Note that you can usually get the username on any social media account from the web address as well.
Sure enough, if you add the person’s normally used name (e.g.JohnDoe) to the address for Twitter (https://twitter.com/JohnDoe), Instagram (https://instagram.com/JohnDoe) or Pinterest (https://www.pinterest.com/JohnDoe), you’ll see that person’s accounts there too.
This username hack is a good way to turn up someone’s accounts, even if the person has chosen not to include their real name. Of course, if that’s the case they’ll probably also have their privacy locked down tight, and you should, too.
How to Save a Voicemail
Voicemails are a powerful way to remember a loved one. They help us to remember the moments we might have taken for granted
Thanks to technology, there are plenty of ways to preserve a loved one’s voicemail. Here are a few options to consider:
The easiest way is to play the voicemail over speakerphone next to a recording device — such as your computer’s microphone or a tape recorder. Simply play the voicemail and record the message using the computer or tape recorder. While this is an easier method, the sound quality isn’t the best.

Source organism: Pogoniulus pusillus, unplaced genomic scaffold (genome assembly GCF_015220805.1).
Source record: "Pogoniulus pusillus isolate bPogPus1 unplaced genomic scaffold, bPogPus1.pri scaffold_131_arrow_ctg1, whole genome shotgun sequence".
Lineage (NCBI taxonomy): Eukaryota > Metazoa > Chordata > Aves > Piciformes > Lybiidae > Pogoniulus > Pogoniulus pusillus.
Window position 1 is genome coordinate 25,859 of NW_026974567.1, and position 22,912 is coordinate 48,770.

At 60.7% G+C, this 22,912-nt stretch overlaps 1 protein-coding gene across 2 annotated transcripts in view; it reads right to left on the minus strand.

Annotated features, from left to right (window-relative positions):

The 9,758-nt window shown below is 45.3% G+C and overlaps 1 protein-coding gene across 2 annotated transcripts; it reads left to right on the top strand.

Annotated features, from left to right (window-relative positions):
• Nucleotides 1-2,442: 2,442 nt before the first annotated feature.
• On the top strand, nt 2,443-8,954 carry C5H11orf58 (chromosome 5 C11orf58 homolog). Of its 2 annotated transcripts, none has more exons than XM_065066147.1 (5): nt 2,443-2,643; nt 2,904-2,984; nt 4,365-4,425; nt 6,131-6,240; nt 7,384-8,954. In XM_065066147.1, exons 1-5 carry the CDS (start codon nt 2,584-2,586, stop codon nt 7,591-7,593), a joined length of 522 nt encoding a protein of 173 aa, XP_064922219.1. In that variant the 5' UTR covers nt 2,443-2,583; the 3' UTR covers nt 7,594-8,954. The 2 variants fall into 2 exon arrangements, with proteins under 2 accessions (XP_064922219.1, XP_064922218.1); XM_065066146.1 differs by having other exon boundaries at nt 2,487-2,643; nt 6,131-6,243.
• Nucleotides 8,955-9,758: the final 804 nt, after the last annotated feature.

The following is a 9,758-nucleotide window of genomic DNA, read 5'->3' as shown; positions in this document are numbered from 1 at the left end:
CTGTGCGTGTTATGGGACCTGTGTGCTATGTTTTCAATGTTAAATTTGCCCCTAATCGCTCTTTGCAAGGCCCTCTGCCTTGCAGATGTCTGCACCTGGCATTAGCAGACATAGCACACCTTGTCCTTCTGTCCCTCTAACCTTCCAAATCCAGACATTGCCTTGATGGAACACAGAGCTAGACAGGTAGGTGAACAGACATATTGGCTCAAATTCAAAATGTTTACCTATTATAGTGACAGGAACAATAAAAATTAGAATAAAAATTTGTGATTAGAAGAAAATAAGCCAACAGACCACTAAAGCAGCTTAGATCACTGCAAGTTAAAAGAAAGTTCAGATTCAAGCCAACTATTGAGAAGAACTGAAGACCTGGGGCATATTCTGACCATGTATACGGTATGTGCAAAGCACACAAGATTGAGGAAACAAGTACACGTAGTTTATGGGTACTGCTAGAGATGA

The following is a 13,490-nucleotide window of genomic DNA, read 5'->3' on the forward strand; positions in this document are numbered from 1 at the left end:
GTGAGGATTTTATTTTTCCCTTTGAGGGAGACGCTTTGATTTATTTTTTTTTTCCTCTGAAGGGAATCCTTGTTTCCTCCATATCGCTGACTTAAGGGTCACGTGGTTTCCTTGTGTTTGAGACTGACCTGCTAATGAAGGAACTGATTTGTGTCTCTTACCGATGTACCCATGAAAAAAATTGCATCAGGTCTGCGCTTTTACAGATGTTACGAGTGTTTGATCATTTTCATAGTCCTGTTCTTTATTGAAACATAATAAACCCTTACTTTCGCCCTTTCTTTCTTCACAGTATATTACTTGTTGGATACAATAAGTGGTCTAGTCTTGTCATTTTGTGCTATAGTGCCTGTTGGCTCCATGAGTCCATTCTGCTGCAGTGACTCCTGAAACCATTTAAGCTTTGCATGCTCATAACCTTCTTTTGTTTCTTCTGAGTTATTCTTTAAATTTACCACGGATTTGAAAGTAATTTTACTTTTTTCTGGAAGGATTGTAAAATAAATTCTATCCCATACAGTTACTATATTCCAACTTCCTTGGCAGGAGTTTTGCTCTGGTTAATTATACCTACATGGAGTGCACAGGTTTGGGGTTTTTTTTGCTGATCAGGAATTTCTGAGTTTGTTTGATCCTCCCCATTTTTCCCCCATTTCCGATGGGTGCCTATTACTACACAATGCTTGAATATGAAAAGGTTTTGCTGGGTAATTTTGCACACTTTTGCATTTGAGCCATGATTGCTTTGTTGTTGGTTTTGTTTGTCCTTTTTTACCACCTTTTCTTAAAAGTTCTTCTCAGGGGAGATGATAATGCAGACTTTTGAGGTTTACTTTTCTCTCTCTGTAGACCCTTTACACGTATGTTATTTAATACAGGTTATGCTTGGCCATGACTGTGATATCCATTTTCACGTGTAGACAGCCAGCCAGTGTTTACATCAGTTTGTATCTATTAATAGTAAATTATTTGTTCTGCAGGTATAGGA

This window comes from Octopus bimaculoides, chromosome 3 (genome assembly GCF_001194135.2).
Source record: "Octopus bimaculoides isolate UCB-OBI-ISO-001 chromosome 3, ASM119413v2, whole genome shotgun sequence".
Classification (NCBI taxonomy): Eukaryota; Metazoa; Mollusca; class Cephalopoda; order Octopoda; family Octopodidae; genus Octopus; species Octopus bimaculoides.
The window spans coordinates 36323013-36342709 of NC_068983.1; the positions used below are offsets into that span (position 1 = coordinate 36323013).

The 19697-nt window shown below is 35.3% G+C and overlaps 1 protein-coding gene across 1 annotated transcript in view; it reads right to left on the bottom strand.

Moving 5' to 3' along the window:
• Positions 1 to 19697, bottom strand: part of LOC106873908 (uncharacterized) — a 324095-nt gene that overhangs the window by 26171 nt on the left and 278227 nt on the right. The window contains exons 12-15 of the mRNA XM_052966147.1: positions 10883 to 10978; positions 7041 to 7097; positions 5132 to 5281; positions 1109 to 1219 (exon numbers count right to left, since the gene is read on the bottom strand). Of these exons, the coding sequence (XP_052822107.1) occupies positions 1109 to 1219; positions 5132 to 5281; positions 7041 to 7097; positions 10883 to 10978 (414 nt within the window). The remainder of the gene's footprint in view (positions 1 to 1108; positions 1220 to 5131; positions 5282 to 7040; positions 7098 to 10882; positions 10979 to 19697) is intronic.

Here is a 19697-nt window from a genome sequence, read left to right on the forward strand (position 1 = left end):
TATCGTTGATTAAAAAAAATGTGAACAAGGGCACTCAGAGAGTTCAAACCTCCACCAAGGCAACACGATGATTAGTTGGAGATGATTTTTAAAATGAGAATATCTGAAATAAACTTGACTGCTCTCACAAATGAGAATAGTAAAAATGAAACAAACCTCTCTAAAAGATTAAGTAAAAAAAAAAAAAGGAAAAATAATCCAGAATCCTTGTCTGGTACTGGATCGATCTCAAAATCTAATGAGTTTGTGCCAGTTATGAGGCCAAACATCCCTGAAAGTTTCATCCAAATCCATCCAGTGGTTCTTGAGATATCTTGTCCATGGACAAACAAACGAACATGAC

Use an app or computer recording software. Audacity is a free audio recording program for your phone, tablet or PC.
Use a third-party website. Sites like VMSave, Voicemails Forever, and LifeOnRecord all specialize in preserving voicemails and outgoing messages. However, some of these sites do cost a small fee.
To save all your voicemails in the future, sign up for a service such as Google Voice or YouMail. These services sync to your phone and email you an mp3 of any future voicemails you receive.
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©2019 Ross Grossman, MA, LMFT
Affinity Therapy Services